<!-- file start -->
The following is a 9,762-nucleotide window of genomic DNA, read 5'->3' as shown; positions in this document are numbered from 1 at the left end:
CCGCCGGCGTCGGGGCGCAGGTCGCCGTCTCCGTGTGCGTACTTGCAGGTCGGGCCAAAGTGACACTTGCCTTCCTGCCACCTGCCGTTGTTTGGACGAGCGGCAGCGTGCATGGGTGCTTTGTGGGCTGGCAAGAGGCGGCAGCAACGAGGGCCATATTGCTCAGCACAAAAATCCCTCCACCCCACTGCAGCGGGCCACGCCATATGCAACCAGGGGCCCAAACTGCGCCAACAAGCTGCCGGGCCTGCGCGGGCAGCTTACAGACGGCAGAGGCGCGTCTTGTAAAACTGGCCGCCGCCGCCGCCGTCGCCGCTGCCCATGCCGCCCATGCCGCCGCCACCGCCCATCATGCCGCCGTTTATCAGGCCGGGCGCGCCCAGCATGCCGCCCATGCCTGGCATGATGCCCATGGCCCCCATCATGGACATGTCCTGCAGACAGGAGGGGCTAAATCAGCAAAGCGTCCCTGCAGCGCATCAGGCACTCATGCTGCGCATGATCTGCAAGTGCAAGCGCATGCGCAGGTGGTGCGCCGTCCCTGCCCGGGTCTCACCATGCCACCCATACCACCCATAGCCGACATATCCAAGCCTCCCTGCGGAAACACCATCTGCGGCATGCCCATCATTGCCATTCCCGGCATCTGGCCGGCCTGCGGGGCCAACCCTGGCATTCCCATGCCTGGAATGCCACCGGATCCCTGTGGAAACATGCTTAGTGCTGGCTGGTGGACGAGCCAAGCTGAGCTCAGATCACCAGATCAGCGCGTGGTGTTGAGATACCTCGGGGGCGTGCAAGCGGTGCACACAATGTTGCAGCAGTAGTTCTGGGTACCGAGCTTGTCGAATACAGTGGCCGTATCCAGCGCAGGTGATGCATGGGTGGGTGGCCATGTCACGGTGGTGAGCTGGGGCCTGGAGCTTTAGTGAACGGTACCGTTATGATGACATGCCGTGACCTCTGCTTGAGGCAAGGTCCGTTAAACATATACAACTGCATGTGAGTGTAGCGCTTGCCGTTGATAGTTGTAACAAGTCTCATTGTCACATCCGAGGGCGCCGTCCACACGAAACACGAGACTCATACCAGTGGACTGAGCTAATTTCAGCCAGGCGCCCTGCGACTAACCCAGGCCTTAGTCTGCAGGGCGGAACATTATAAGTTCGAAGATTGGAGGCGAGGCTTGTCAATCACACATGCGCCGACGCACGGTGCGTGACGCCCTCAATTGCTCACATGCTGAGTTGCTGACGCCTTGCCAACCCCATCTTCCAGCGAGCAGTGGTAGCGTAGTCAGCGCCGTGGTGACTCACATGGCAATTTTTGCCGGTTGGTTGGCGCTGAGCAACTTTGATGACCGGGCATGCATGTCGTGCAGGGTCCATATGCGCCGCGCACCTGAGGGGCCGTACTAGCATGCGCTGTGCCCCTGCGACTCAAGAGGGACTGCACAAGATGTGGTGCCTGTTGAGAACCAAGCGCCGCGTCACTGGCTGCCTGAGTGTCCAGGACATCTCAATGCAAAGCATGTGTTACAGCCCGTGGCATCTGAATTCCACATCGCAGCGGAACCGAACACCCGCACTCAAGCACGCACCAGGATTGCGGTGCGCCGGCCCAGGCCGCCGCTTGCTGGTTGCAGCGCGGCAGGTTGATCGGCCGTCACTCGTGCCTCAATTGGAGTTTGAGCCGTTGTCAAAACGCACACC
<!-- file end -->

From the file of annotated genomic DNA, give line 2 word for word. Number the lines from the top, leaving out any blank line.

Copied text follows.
CCGCCGGCGTCGGGGCGCAGGTCGCCGTCTCCGTGTGCGTACTTGCAGGTCGGGCCAAAGTGACACTTGCCTTCCTGCCACCTGCCGTTGTTTGGACGAGCGGCAGCGTGCATGGGTGCTTTGTGGGCTGGCAAGAGGCGGCAGCAACGAGGGCCATATTGCTCAGCACAAAAATCCCTCCACCCCACTGCAGCGGGCCACGCCATATGCAACCAGGGGCCCAAACTGCGCCAACAAGCTGCCGGGCCTGCGCGGGCAGCTTACAGACGGCAGAGGCGCGTCTTGTAAAACTGGCCGCCGCCGCCGCCGTCGCCGCTGCCCATGCCGCCCATGCCGCCGCCACCGCCCATCATGCCGCCGTTTATCAGGCCGGGCGCGCCCAGCATGCCGCCCATGCCTGGCATGATGCCCATGGCCCCCATCATGGACATGTCCTGCAGACAGGAGGGGCTAAATCAGCAAAGCGTCCCTGCAGCGCATCAGGCACTCATGCTGCGCATGATCTGCAAGTGCAAGCGCATGCGCAGGTGGTGCGCCGTCCCTGCCCGGGTCTCACCATGCCACCCATACCACCCATAGCCGACATATCCAAGCCTCCCTGCGGAAACACCATCTGCGGCATGCCCATCATTGCCATTCCCGGCATCTGGCCGGCCTGCGGGGCCAACCCTGGCATTCCCATGCCTGGAATGCCACCGGATCCCTGTGGAAACATGCTTAGTGCTGGCTGGTGGACGAGCCAAGCTGAGCTCAGATCACCAGATCAGCGCGTGGTGTTGAGATACCTCGGGGGCGTGCAAGCGGTGCACACAATGTTGCAGCAGTAGTTCTGGGTACCGAGCTTGTCGAATACAGTGGCCGTATCCAGCGCAGGTGATGCATGGGTGGGTGGCCATGTCACGGTGGTGAGCTGGGGCCTGGAGCTTTAGTGAACGGTACCGTTATGATGACATGCCGTGACCTCTGCTTGAGGCAAGGTCCGTTAAACATATACAACTGCATGTGAGTGTAGCGCTTGCCGTTGATAGTTGTAACAAGTCTCATTGTCACATCCGAGGGCGCCGTCCACACGAAACACGAGACTCATACCAGTGGACTGAGCTAATTTCAGCCAGGCGCCCTGCGACTAACCCAGGCCTTAGTCTGCAGGGCGGAACATTATAAGTTCGAAGATTGGAGGCGAGGCTTGTCAATCACACATGCGCCGACGCACGGTGCGTGACGCCCTCAATTGCTCACATGCTGAGTTGCTGACGCCTTGCCAACCCCATCTTCCAGCGAGCAGTGGTAGCGTAGTCAGCGCCGTGGTGACTCACATGGCAATTTTTGCCGGTTGGTTGGCGCTGAGCAACTTTGATGACCGGGCATGCATGTCGTGCAGGGTCCATATGCGCCGCGCACCTGAGGGGCCGTACTAGCATGCGCTGTGCCCCTGCGACTCAAGAGGGACTGCACAAGATGTGGTGCCTGTTGAGAACCAAGCGCCGCGTCACTGGCTGCCTGAGTGTCCAGGACATCTCAATGCAAAGCATGTGTTACAGCCCGTGGCATCTGAATTCCACATCGCAGCGGAACCGAACACCCGCACTCAAGCACGCACCAGGATTGCGGTGCGCCGGCCCAGGCCGCCGCTTGCTGGTTGCAGCGCGGCAGGTTGATCGGCCGTCACTCGTGCCTCAATTGGAGTTTGAGCCGTTGTCAAAACGCACACC